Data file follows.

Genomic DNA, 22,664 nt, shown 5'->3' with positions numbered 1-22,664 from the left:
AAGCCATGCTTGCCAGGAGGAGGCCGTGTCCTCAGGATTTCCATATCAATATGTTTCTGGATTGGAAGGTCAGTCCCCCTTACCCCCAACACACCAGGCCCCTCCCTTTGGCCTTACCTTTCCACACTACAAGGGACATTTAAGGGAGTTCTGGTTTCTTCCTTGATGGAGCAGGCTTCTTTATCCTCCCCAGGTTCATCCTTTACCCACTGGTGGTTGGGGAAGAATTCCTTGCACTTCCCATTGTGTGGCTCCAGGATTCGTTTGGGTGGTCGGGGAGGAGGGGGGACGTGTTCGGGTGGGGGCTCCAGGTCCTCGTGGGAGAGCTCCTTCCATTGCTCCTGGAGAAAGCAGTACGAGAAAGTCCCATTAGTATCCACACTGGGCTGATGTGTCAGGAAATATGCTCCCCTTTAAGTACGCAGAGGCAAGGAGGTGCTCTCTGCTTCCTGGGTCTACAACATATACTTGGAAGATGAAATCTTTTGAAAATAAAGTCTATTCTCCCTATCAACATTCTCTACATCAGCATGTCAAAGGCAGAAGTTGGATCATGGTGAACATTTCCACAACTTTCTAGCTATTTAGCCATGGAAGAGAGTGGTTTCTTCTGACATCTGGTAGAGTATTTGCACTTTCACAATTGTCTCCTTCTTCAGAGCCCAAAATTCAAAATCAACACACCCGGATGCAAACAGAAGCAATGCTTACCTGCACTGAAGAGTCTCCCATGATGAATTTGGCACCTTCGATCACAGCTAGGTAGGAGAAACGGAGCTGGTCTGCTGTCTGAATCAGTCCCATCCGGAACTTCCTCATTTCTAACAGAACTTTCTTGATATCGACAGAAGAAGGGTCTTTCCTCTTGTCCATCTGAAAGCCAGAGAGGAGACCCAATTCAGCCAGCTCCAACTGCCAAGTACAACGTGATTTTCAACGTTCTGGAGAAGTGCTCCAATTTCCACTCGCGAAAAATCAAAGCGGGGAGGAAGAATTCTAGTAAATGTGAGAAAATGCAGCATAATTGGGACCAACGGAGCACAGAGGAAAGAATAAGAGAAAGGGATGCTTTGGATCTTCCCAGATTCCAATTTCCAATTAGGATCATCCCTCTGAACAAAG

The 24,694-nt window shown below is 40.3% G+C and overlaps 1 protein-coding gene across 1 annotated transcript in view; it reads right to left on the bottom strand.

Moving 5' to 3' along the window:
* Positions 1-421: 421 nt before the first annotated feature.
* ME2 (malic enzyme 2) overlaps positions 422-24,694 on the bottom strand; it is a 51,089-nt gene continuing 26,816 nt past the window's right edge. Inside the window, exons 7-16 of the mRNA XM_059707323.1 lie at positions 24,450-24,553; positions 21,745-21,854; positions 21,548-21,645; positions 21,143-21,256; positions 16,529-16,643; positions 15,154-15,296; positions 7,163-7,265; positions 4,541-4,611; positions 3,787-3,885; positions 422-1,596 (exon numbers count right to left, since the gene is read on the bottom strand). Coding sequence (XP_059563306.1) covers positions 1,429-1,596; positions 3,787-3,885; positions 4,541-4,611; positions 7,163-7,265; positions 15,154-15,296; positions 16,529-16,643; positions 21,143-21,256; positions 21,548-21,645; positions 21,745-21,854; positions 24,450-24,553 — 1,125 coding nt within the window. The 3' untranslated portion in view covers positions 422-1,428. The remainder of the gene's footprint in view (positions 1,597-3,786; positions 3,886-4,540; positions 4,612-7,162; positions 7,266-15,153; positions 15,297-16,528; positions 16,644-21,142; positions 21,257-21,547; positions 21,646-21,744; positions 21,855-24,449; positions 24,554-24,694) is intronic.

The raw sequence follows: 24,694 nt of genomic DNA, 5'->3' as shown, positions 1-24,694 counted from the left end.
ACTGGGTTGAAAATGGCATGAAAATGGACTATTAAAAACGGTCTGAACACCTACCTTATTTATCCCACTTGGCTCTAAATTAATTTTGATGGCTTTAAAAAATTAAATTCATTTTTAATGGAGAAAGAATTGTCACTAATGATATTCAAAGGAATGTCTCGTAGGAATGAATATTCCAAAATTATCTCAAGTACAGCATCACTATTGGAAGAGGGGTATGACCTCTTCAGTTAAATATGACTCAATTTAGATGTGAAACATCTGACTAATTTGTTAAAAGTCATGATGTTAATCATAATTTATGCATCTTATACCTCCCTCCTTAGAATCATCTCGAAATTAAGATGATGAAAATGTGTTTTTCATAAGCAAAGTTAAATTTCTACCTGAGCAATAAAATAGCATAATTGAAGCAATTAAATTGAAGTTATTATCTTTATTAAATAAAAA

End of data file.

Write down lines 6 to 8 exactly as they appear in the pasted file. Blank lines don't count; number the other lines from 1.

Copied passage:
* ME2 (malic enzyme 2) overlaps positions 422-24,694 on the bottom strand; it is a 51,089-nt gene continuing 26,816 nt past the window's right edge. Inside the window, exons 7-16 of the mRNA XM_059707323.1 lie at positions 24,450-24,553; positions 21,745-21,854; positions 21,548-21,645; positions 21,143-21,256; positions 16,529-16,643; positions 15,154-15,296; positions 7,163-7,265; positions 4,541-4,611; positions 3,787-3,885; positions 422-1,596 (exon numbers count right to left, since the gene is read on the bottom strand). Coding sequence (XP_059563306.1) covers positions 1,429-1,596; positions 3,787-3,885; positions 4,541-4,611; positions 7,163-7,265; positions 15,154-15,296; positions 16,529-16,643; positions 21,143-21,256; positions 21,548-21,645; positions 21,745-21,854; positions 24,450-24,553 — 1,125 coding nt within the window. The 3' untranslated portion in view covers positions 422-1,428. The remainder of the gene's footprint in view (positions 1,597-3,786; positions 3,886-4,540; positions 4,612-7,162; positions 7,266-15,153; positions 15,297-16,528; positions 16,644-21,142; positions 21,257-21,547; positions 21,646-21,744; positions 21,855-24,449; positions 24,554-24,694) is intronic.

The raw sequence follows: 24,694 nt of genomic DNA, 5'->3' as shown, positions 1-24,694 counted from the left end.
ACTGGGTTGAAAATGGCATGAAAATGGACTATTAAAAACGGTCTGAACACCTACCTTATTTATCCCACTTGGCTCTAAATTAATTTTGATGGCTTTAAAAAATTAAATTCATTTTTAATGGAGAAAGAATTGTCACTAATGATATTCAAAGGAATGTCTCGTAGGAATGAATATTCCAAAATTATCTCAAGTACAGCATCACTATTGGAAGAGGGGTATGACCTCTTCAGTTAAATATGACTCAATTTAGATGTGAAACATCTGACTAATTTGTTAAAAGTCATGATGTTAATCATAATTTATGCATCTTATACCTCCCTCCTTAGAATCATCTCGAAATTAAGATGATGAAAATGTGTTTTTCATAAGCAAAGTTAAATTTCTACCTGAGCAATAAAATAGCATAATTGAAGCAATTAAATTGAAGTTATTATCTTTATTAAATAAAAA